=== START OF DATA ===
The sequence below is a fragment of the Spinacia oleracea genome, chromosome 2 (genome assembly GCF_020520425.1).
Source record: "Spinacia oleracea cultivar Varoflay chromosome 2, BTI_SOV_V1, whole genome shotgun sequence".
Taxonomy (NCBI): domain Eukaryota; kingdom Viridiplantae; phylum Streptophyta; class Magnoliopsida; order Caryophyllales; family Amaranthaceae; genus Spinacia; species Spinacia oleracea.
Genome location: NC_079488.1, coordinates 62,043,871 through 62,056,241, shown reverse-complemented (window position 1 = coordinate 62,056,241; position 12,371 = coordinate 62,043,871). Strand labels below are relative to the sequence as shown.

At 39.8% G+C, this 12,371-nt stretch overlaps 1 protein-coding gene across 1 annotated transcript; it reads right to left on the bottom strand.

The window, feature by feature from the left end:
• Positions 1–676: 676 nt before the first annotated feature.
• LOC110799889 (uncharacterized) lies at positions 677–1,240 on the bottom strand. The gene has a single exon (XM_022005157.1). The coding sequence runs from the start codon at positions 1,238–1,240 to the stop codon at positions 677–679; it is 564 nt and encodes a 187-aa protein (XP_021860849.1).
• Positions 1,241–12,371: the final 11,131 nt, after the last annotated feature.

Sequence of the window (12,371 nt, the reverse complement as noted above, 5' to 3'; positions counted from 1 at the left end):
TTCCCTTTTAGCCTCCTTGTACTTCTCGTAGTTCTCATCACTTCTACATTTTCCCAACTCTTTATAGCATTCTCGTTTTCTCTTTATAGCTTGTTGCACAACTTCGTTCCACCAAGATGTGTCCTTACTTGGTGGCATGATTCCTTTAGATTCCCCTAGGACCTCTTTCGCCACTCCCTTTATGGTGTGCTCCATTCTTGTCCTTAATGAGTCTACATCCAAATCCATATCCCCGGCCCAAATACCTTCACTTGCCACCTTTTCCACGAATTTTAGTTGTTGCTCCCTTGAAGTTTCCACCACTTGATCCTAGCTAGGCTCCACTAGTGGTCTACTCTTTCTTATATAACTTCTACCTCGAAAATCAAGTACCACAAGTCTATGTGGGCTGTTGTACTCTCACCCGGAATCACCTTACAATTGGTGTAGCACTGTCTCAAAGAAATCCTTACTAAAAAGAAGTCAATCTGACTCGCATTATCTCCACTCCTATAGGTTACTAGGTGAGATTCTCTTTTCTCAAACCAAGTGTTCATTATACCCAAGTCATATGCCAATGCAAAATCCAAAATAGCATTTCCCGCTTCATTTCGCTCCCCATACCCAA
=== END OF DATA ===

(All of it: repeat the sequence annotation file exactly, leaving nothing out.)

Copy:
The sequence below is a fragment of the Spinacia oleracea genome, chromosome 2 (genome assembly GCF_020520425.1).
Source record: "Spinacia oleracea cultivar Varoflay chromosome 2, BTI_SOV_V1, whole genome shotgun sequence".
Taxonomy (NCBI): domain Eukaryota; kingdom Viridiplantae; phylum Streptophyta; class Magnoliopsida; order Caryophyllales; family Amaranthaceae; genus Spinacia; species Spinacia oleracea.
Genome location: NC_079488.1, coordinates 62,043,871 through 62,056,241, shown reverse-complemented (window position 1 = coordinate 62,056,241; position 12,371 = coordinate 62,043,871). Strand labels below are relative to the sequence as shown.

At 39.8% G+C, this 12,371-nt stretch overlaps 1 protein-coding gene across 1 annotated transcript; it reads right to left on the bottom strand.

The window, feature by feature from the left end:
• Positions 1–676: 676 nt before the first annotated feature.
• LOC110799889 (uncharacterized) lies at positions 677–1,240 on the bottom strand. The gene has a single exon (XM_022005157.1). The coding sequence runs from the start codon at positions 1,238–1,240 to the stop codon at positions 677–679; it is 564 nt and encodes a 187-aa protein (XP_021860849.1).
• Positions 1,241–12,371: the final 11,131 nt, after the last annotated feature.

Sequence of the window (12,371 nt, the reverse complement as noted above, 5' to 3'; positions counted from 1 at the left end):
TTCCCTTTTAGCCTCCTTGTACTTCTCGTAGTTCTCATCACTTCTACATTTTCCCAACTCTTTATAGCATTCTCGTTTTCTCTTTATAGCTTGTTGCACAACTTCGTTCCACCAAGATGTGTCCTTACTTGGTGGCATGATTCCTTTAGATTCCCCTAGGACCTCTTTCGCCACTCCCTTTATGGTGTGCTCCATTCTTGTCCTTAATGAGTCTACATCCAAATCCATATCCCCGGCCCAAATACCTTCACTTGCCACCTTTTCCACGAATTTTAGTTGTTGCTCCCTTGAAGTTTCCACCACTTGATCCTAGCTAGGCTCCACTAGTGGTCTACTCTTTCTTATATAACTTCTACCTCGAAAATCAAGTACCACAAGTCTATGTGGGCTGTTGTACTCTCACCCGGAATCACCTTACAATTGGTGTAGCACTGTCTCAAAGAAATCCTTACTAAAAAGAAGTCAATCTGACTCGCATTATCTCCACTCCTATAGGTTACTAGGTGAGATTCTCTTTTCTCAAACCAAGTGTTCATTATACCCAAGTCATATGCCAATGCAAAATCCAAAATAGCATTTCCCGCTTCATTTCGCTCCCCATACCCAA